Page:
Dr Turi E. King
Wellcome Trust Post-doctoral Research Associate
- Building: Adrian Building
- Room: G2-3
- Telephone (lab): internal 3377 external +44 (0)116 2523377
- Fax: +44 (0)116 2523378
- Email: tek2 at le.ac.uk
I became interested in how the discipline of genetics can be married with those of archaeology, anthropology and history while studying biological anthropology at the University of Cambridge. This interest in interdisciplinary research took me on to the University of Leicester to study for a Masters degree in molecular genetics and where I had the good fortune of carrying out my research project in Professor Mark Jobling's lab characterizing two Y chromosome polymorphisms. I was hooked!
I am fascinated by the relationship between Y chromosome types and paternally inherited surnames. While my doctoral research examined the link between surname and Y chromosome type in Britain, my current research explores this relationship further and how it can find an application in the fields of genealogy, forensics, population history.
I am interested in furthering interdisciplinary research combining the field of genetics with history, archaeology, anthropology, forensics and epidemiology: using other genetic markers, in combination with the Y chromosome, to elucidate past migration and population structure; the social impact of genetic genealogy testing and how the results of these tests can affect a person's perception of their identity; exploring the potential differences between differing classes of surnames in Britain and the link between Y chromosome type and paternally inherited surnames in other parts of the world.
- The Social Impact of DNA Testing: This is a sociology study being carried out by Wendy Roth at the University of British Columbia about how getting information about your ancestry from genetic tests may affect your identity, attitudes, or activities. It consists of an online survey that should take about 10-15 minutes to complete. If you would like to participate, please click here.
- People of the British Isles project. If you are interested in taking part in the project, please click here.
- Patricia Balaresque, Georgina R. Bowden, Susan M. Adams, Ho-Yee Leung, Turi E. King , ZoŽ H. Rosser, Jane Goodwin, Jean-Paul Moisan, Christelle Richard, Ann Millward, Andrew G. Demaine, Guido Barbujani, Carlo PreviderŤ, Ian J. Wilson, Chris Tyler-Smith, Mark A. Jobling (2010) PLoS Biol. 8, e1000285. doi:10.1371/journal.pbio.1000285. A predominantly Neolithic origin for European paternal lineages.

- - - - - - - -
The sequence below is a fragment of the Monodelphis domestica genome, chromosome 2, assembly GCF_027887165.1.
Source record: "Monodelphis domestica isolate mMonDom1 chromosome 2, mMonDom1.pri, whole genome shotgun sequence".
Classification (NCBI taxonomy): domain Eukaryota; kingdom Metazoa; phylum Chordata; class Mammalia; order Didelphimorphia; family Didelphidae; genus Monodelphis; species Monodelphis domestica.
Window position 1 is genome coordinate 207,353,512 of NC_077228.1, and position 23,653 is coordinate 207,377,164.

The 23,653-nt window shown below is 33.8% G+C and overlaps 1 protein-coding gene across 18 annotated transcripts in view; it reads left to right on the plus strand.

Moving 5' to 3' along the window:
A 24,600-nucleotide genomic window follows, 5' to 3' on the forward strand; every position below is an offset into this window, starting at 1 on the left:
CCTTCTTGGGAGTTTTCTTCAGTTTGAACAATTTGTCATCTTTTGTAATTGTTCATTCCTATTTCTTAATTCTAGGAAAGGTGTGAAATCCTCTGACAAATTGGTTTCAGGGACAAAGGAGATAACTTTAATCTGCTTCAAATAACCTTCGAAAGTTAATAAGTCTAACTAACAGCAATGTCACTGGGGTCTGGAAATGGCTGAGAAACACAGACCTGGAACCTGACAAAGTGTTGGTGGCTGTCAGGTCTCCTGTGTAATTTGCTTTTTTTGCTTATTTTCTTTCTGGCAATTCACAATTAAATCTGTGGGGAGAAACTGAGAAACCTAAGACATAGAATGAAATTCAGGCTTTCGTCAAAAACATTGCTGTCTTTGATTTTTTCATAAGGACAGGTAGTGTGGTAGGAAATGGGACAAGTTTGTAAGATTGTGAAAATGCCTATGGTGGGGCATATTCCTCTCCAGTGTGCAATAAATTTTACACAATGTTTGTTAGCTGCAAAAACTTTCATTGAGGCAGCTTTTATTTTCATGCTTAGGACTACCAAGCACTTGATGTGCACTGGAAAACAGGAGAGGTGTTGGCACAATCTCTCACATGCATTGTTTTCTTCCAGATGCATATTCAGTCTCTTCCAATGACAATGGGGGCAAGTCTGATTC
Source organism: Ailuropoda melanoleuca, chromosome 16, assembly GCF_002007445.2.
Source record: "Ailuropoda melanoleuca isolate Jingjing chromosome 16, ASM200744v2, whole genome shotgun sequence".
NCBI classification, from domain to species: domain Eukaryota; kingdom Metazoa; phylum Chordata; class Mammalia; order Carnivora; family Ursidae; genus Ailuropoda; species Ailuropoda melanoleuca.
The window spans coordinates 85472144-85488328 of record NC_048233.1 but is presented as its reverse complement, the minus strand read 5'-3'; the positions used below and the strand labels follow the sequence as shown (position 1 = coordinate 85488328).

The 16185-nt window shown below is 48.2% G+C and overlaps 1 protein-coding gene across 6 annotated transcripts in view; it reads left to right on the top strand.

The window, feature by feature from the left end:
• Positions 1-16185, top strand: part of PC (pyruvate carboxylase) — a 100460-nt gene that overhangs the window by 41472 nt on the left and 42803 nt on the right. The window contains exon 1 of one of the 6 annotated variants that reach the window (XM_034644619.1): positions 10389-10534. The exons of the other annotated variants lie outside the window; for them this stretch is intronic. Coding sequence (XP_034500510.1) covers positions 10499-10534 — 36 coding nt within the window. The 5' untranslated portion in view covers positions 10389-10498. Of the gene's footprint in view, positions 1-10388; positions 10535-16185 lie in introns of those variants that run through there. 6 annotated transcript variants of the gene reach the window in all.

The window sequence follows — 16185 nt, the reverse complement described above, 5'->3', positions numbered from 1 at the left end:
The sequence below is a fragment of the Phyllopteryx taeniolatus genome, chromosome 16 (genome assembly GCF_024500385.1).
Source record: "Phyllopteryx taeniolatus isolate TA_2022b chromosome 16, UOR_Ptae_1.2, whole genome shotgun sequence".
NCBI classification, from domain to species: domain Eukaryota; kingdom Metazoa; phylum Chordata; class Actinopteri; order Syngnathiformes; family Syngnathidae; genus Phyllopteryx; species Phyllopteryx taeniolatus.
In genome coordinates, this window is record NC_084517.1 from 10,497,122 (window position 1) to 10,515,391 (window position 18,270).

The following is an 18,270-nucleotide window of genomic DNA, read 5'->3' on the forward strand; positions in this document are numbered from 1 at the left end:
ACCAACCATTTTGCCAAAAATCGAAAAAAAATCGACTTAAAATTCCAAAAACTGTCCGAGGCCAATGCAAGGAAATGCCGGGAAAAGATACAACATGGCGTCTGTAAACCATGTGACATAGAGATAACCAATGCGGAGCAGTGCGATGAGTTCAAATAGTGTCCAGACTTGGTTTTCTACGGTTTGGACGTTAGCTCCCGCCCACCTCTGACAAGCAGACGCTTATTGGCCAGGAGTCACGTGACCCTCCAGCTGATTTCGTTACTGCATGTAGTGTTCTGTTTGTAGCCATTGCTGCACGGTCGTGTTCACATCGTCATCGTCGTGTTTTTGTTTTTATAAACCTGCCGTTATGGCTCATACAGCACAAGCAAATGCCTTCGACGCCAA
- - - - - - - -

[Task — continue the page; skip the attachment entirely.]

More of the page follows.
- King, T.E. and Jobling, M.A. (2009) Trends Genet. 25, 351-360. Whatís in a name? - Y chromosomes, surnames, and the genetic genealogy revolution. Authors' revised version of this article available here, published version here. Please visit the journal website.
- King, T.E. and Jobling, M.A. (2009) Mol. Biol. Evol. 26, 1093-1102. Founders, drift and infidelity: the relationship between Y chromosome diversity and patrilineal surnames. Article available as Open Access.
- King, T.E., Parkin, EJ., Swinfield, G., Cruciani, F., Scozzari, R., Rosa, A., Lim, S., Xue, Y., Tyler-Smith, C., and Jobling, M.A. (2007) Eur. J. Hum. Genet. 15, 288-293. Africans in Yorkshire? - the deepest-rooting clade of the Y phylogeny within an English genealogy. Article available as Open Access from journal website.
- King, T.E., Bowden, G.R., Balaresque, P., Adams, S.M., Shanks, M.E. and Jobling, M.A. (2007) Am. J. Phys. Anthropol. 132, 584-589. Thomas Jefferson's Y chromosome belongs to a rare European lineage.
- Bowden, G.R., Balaresque, P., King, T.E., Hansen, Z., Lee, A.C., Pergl-Wilson, G., Hurley, E., Roberts, S.J., Waite, P., Jesch, J., Jones, A.L., Thomas, M.G., Harding, S.E. and Jobling, M.A. (2007) Mol. Biol. Evol. doi: 10.1093/molbev/msm255. Excavating past population structures by surname-based sampling: the genetic legacy of the Vikings in northwest England. Article available as Open Access.
- King, T.E., Ballereau, S.J., Schurer, K. and Jobling, M.A. (2006) Curr. Biol. 16, 384-388. Genetic signatures of coancestry within surnames. You can download the final pre-publication version of the article here, and obtain the published pdf from the Current Biology website.
- Adams, S.M., King, T.E., Bosch, E., and Jobling M.A. (2006) Forensic Sci. Int. 159, 14-20. The case of the unreliable SNP: recurrent back-mutation of Y-chromosomal marker P25 through gene conversion.
- King, T.E., Bosch, E., Adams, S. Parkin, E.J., Rosser, Z.H., Jobling, M.A. (2005) J. Med. Genet. 42, 366-368. Inadvertent diagnosis of male infertility through genealogical DNA testing. Article available as Open Access from journal website.
- Jobling, M.A. and King, T.E. (2003) The distribution of Y-chromosomal haplotypes: forensic implications. Progress in Forensic Genetics 10, 70-72.
- The Y Chromosome Consortium (2002) Genome Res. 12, 339-348. A nomenclature system for the tree of human Y-chromosomal binary haplogroups.
- Pandya, A., King, T.E., Santos, F.R., Taylor, P.G., Thangaraj, K., Singh, L., Jobling, M.A. and Tyler-Smith, C. (1998) A polymorphic human Y-chromosomal G to A transition found in India. Indian Journal of Human Genetics 4, 52-61.
- BA Hons, University of Cambridge
- MSc in Molecular Genetics, University of Leicester
- PhD, University of Leicester
- DNA and the Past
- Genes MB1005
- Genes BS1005
- Medical Genetics MB3050
Last updated: January 21, 2010
Turi E. King
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